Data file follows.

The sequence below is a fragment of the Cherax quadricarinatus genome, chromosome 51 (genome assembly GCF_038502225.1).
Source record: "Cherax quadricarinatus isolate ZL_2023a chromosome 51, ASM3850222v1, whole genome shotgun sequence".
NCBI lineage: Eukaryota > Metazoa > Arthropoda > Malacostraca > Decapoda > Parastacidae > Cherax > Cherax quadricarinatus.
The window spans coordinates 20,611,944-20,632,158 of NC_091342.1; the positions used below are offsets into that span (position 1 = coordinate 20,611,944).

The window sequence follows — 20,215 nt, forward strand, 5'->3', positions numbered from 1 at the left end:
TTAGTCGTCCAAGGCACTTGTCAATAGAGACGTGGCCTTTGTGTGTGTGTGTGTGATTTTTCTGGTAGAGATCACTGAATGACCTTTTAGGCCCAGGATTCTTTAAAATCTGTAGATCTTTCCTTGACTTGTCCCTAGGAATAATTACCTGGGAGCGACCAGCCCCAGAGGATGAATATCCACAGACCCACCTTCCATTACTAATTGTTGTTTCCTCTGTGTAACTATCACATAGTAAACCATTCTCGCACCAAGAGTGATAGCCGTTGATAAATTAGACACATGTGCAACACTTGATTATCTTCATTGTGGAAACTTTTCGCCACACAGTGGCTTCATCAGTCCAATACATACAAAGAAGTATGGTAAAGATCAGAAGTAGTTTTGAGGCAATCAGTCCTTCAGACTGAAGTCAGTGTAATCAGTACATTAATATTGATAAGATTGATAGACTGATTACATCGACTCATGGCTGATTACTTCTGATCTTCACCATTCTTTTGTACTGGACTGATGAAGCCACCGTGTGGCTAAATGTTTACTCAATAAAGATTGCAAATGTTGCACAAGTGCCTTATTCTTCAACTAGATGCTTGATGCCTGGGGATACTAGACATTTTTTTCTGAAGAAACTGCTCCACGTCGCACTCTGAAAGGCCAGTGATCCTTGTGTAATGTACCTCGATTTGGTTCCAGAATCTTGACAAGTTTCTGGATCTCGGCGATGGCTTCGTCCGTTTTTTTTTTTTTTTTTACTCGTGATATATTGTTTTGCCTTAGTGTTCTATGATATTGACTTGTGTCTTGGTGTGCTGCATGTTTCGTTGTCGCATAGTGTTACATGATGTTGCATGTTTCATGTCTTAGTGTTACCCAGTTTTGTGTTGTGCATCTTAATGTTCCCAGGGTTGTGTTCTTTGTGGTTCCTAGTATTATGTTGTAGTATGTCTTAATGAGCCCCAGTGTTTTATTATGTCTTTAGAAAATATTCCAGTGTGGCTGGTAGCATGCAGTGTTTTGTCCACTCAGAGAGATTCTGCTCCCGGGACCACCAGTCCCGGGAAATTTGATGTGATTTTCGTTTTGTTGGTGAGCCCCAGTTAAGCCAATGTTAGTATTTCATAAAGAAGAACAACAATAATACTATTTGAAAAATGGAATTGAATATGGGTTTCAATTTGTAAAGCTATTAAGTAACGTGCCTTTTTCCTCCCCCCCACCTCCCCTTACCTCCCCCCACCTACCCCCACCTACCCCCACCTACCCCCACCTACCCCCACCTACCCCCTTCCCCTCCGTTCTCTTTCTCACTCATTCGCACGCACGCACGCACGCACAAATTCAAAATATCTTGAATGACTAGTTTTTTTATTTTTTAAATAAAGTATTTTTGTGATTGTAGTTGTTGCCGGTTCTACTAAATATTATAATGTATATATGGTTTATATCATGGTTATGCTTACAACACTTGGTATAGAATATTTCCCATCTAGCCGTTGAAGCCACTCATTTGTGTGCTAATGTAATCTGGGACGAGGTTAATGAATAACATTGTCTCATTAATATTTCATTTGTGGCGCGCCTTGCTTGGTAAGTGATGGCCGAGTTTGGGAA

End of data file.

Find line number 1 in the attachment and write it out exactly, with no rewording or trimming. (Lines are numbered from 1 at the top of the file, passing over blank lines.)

The sequence below is a fragment of the Cherax quadricarinatus genome, chromosome 51 (genome assembly GCF_038502225.1).